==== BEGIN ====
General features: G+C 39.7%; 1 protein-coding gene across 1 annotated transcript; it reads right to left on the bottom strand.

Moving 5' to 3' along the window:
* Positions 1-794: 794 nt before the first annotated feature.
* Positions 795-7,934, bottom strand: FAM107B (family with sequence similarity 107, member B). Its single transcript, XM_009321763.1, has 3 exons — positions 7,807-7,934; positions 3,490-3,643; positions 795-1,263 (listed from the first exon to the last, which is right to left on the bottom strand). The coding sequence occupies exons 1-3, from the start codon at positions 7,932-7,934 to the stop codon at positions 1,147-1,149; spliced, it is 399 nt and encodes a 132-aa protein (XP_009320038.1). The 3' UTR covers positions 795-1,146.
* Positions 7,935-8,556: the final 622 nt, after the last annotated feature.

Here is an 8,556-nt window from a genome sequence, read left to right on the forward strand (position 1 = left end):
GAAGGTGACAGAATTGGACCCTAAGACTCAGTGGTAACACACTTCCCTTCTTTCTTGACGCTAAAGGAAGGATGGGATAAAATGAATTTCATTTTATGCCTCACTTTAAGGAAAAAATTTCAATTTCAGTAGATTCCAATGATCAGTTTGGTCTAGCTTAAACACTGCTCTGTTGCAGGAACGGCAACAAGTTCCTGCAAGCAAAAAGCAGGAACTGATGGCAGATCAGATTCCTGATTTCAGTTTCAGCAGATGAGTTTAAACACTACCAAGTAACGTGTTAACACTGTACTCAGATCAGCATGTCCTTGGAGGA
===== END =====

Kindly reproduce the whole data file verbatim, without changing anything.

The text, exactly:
General features: G+C 39.7%; 1 protein-coding gene across 1 annotated transcript; it reads right to left on the bottom strand.

Moving 5' to 3' along the window:
* Positions 1-794: 794 nt before the first annotated feature.
* Positions 795-7,934, bottom strand: FAM107B (family with sequence similarity 107, member B). Its single transcript, XM_009321763.1, has 3 exons — positions 7,807-7,934; positions 3,490-3,643; positions 795-1,263 (listed from the first exon to the last, which is right to left on the bottom strand). The coding sequence occupies exons 1-3, from the start codon at positions 7,932-7,934 to the stop codon at positions 1,147-1,149; spliced, it is 399 nt and encodes a 132-aa protein (XP_009320038.1). The 3' UTR covers positions 795-1,146.
* Positions 7,935-8,556: the final 622 nt, after the last annotated feature.

Here is an 8,556-nt window from a genome sequence, read left to right on the forward strand (position 1 = left end):
GAAGGTGACAGAATTGGACCCTAAGACTCAGTGGTAACACACTTCCCTTCTTTCTTGACGCTAAAGGAAGGATGGGATAAAATGAATTTCATTTTATGCCTCACTTTAAGGAAAAAATTTCAATTTCAGTAGATTCCAATGATCAGTTTGGTCTAGCTTAAACACTGCTCTGTTGCAGGAACGGCAACAAGTTCCTGCAAGCAAAAAGCAGGAACTGATGGCAGATCAGATTCCTGATTTCAGTTTCAGCAGATGAGTTTAAACACTACCAAGTAACGTGTTAACACTGTACTCAGATCAGCATGTCCTTGGAGGA